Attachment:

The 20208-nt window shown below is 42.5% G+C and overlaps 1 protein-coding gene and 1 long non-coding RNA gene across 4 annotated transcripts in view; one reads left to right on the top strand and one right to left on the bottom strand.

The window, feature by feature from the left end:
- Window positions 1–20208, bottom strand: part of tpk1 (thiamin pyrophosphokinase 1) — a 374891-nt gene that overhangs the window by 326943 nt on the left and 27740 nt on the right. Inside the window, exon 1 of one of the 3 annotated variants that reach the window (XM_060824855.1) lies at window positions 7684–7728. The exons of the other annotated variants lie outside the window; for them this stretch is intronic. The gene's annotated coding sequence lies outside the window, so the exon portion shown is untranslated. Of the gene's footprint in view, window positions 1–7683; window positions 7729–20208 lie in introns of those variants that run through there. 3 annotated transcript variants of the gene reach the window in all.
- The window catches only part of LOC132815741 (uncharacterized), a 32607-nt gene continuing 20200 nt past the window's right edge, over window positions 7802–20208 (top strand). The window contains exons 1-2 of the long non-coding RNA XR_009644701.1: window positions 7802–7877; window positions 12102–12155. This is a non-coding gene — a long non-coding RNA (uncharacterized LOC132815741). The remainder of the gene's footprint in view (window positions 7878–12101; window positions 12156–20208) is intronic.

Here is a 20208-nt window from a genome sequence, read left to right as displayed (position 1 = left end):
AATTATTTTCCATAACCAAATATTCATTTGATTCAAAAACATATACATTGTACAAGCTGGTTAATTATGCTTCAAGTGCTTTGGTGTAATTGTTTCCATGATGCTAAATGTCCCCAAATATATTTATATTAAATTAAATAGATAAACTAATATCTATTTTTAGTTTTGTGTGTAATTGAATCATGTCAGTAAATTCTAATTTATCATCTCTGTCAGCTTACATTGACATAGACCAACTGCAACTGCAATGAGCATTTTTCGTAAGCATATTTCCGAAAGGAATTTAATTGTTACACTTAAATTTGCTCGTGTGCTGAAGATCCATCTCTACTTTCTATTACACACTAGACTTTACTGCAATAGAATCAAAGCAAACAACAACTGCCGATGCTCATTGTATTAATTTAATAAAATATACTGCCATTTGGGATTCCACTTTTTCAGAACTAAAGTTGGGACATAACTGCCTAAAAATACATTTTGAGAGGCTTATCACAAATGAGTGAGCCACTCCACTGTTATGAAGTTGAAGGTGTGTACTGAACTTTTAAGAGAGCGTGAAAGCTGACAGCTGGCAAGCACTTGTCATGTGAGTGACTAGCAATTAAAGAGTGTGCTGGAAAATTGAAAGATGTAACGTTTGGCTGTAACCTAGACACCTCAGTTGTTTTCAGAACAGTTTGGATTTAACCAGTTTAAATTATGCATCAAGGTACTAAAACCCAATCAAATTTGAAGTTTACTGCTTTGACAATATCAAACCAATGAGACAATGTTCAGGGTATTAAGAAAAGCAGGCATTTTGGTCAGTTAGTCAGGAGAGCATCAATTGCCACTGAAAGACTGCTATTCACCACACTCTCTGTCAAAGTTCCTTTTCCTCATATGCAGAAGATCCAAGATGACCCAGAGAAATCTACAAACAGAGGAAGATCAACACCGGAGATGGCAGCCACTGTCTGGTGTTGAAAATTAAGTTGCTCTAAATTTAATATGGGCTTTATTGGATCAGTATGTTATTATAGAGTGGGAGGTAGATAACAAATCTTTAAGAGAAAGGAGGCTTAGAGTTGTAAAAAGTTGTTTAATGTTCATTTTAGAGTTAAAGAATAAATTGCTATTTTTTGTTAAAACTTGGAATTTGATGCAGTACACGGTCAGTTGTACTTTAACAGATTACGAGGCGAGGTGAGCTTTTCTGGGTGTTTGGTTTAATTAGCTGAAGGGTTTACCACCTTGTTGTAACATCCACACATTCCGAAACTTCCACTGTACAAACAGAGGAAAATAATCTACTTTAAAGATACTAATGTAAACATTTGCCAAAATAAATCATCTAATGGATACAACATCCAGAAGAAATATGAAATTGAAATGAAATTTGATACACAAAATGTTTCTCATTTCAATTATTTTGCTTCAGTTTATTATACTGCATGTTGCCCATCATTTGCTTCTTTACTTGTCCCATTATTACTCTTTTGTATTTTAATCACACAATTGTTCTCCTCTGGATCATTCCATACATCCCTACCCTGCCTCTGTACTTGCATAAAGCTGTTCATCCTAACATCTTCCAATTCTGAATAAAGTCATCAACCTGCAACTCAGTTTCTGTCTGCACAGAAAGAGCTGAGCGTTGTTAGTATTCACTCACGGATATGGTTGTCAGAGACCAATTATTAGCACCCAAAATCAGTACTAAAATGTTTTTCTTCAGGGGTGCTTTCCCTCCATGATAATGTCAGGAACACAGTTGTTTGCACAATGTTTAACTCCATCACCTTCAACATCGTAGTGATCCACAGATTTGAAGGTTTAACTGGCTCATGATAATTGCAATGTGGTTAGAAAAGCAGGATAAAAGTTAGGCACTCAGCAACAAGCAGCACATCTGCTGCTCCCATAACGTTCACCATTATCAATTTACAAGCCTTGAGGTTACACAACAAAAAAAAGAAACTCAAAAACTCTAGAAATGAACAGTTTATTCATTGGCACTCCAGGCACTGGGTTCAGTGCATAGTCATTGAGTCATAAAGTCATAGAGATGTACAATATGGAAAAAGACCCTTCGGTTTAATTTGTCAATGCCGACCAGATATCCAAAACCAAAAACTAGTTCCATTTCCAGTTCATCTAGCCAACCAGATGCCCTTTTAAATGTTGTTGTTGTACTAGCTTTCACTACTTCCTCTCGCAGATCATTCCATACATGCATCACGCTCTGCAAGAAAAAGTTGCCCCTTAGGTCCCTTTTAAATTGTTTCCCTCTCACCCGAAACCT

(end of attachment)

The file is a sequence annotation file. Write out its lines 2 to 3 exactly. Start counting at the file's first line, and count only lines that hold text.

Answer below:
The window, feature by feature from the left end:
- Window positions 1–20208, bottom strand: part of tpk1 (thiamin pyrophosphokinase 1) — a 374891-nt gene that overhangs the window by 326943 nt on the left and 27740 nt on the right. Inside the window, exon 1 of one of the 3 annotated variants that reach the window (XM_060824855.1) lies at window positions 7684–7728. The exons of the other annotated variants lie outside the window; for them this stretch is intronic. The gene's annotated coding sequence lies outside the window, so the exon portion shown is untranslated. Of the gene's footprint in view, window positions 1–7683; window positions 7729–20208 lie in introns of those variants that run through there. 3 annotated transcript variants of the gene reach the window in all.